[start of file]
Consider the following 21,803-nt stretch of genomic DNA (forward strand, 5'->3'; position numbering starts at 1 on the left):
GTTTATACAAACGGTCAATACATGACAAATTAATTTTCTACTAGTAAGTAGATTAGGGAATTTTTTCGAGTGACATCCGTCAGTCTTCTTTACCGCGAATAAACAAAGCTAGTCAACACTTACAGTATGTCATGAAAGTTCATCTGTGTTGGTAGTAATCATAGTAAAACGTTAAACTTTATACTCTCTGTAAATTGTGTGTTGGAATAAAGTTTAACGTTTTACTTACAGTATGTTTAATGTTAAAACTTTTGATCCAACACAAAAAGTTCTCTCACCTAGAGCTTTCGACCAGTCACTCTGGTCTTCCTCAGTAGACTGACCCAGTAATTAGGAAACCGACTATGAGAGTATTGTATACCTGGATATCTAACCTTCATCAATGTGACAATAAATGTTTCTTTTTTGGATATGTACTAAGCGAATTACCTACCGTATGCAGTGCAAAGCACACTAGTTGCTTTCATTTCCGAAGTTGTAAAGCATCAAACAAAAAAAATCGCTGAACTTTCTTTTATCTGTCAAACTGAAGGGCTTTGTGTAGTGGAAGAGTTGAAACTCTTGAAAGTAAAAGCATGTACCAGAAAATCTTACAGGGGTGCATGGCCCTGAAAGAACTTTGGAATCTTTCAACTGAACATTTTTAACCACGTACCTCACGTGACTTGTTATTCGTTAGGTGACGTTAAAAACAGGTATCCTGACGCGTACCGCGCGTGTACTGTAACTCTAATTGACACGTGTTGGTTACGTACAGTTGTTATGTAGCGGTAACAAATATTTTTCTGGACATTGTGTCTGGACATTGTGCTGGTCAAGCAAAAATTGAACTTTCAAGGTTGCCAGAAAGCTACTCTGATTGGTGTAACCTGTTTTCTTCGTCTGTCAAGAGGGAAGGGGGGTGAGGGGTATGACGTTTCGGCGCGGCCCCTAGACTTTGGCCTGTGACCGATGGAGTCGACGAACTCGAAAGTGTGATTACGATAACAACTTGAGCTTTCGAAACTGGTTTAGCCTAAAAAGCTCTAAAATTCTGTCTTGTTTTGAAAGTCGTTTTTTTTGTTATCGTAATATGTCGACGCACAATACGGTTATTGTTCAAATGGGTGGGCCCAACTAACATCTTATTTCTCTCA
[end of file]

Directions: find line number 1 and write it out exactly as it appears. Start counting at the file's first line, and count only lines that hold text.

Consider the following 21,803-nt stretch of genomic DNA (forward strand, 5'->3'; position numbering starts at 1 on the left):